When the third eye is awakened in a Yogi, he/she is able to visualize the subtle face of a person which offers precise indications on the character of that particular individual. It is the soul that builds the face. To the awakened Master, certain physical features can be singular indicators of our past incarnations. The examples here illustrate how Sri Aurobindo, the Mother Mirra Alfassa and Ramakrishna Paramahansa could determine the physiognomy of individuals.
As with every undertaking in life, so also in the practice of Yoga, some aptitude or competency is required. Some people take to meditation like fish to water, while others labor all their life to unveil the light which lies latent within. Aptitude can be developed through right living and right thinking and is carried over into future incarnations, guiding us into contact with saints and Yogis who can lead us to enlightenment. The Guru adapts his teaching based on the aptitude of the disciple since all are not capable of assimilating and realizing the Truth in identical manner. This is also the reason why different kinds of meditation techniques have developed over time. These are some selections on the subject of aptitude from various sages.
When the Yoga enters into deeper states of trance, the heat of the Kundalini begins to course through the body, the subtle body is activated and the brain experiences a reverberating natural silence. The Yogin experiences a sense of purity, rejuvenation and alertness within. At this point, one may hear subtle sounds in the ear, smell burning incense or floral fragrances (which have non-worldly origin) and gain sight into the occult worlds. The sounds which the Yogin hears tend to vary depending on the inner plane of consciousness to which one is currently attuned. This post is a collection of these subtle sounds as noted in various ancient scriptures. As we see, there is lot of similarity in these descriptions.
We are all idol-worshippers. We worship actors, sportsmen, thinkers and – when we are feeling proud – even ourselves! Our subconscious desire is to mold ourselves in the image of our idols. The Hindu practice of idolatry directs this urge to spiritual goals by clothing the Divine in various forms. The modern rational mind forgets the original psychological motive behind image worship and dismisses it all as an abomination. On the other hand, there are those who narrowly fix themselves in adoration of their chosen image forgetting that this is only a preparatory step in the spiritual path. This post explores the various pros and cons of idolatry(aka image worship).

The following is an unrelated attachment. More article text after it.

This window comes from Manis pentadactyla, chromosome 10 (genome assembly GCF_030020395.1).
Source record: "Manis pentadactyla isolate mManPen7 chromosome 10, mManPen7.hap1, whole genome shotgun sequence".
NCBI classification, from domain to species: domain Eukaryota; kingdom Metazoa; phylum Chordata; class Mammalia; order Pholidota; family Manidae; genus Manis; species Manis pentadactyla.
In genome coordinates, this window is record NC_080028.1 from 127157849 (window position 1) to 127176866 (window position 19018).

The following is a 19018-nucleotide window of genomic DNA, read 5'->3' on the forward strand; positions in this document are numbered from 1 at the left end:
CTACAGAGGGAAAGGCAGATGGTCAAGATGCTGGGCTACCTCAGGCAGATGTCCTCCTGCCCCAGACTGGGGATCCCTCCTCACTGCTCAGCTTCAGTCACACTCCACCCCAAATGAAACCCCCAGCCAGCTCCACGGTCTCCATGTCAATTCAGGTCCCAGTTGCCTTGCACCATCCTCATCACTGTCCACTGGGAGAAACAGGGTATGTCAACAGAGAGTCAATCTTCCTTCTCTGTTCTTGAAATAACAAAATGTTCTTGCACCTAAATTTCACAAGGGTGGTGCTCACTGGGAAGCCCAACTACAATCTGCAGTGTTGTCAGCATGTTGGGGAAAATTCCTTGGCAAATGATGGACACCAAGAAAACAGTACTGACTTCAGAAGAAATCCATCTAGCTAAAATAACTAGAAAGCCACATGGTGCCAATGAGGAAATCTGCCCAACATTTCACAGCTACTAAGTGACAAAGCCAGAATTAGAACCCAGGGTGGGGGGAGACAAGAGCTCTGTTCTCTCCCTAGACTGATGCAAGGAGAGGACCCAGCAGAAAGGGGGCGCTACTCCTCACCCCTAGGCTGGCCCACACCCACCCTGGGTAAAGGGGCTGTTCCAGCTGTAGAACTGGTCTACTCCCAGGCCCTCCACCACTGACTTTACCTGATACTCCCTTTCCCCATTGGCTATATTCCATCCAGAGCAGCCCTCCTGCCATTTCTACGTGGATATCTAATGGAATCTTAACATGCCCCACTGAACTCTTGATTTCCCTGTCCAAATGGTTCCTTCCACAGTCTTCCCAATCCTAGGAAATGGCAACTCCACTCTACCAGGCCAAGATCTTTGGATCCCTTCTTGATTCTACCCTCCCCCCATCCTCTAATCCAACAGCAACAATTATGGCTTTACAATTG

It is always of interest when psycho-spiritual descriptions provided by one Yoga practitioner match up with those given by a practitioner of another system of Yoga. In the Gospel of Ramakrishna, Ramakrishna Paramahansa briefly mentions five ways in which the Kundalini rises. In his book Kashmir Shaivism, Swami Lakshman Joo discusses six ways in which the Kundalini rises. It is possible to identify some correspondence between their descriptions. Continue reading
Karma Yoga(Yoga of Works), as outlined in the Bhagavad Gita, involves doing work not for one’s ego but as an offering to the Divine. The principles of Karma Yoga can be easily applied in the tranquil atmosphere of some spiritual retreat where one is surrounded by like-minded people but it is much more difficult to practice in a professional or business environment of today’s capitalistic society. This post discusses some finer points of Karma Yoga based on the commentaries of Sri Aurobindo.
Sri Aurobindo never met Ramakrishna Paramahansa in physical life but he did gain contact through the occult planes with the latter as is adduced from various written works. For example, Sri Aurobindo notes in his journal Record of Yoga three instances when he received messages from Ramakrishna Paramahansa.
The words of Christ: “Man shall not live by bread alone, but by every word that proceedeth out of the mouth of God” (Matthew 4:4) have deep meaning to those who practice Yoga. The “word of God” here indicates that the Divine Being has manifested the world using etheric vibrations and all these vibrations are akin to words coming from the mouth of God.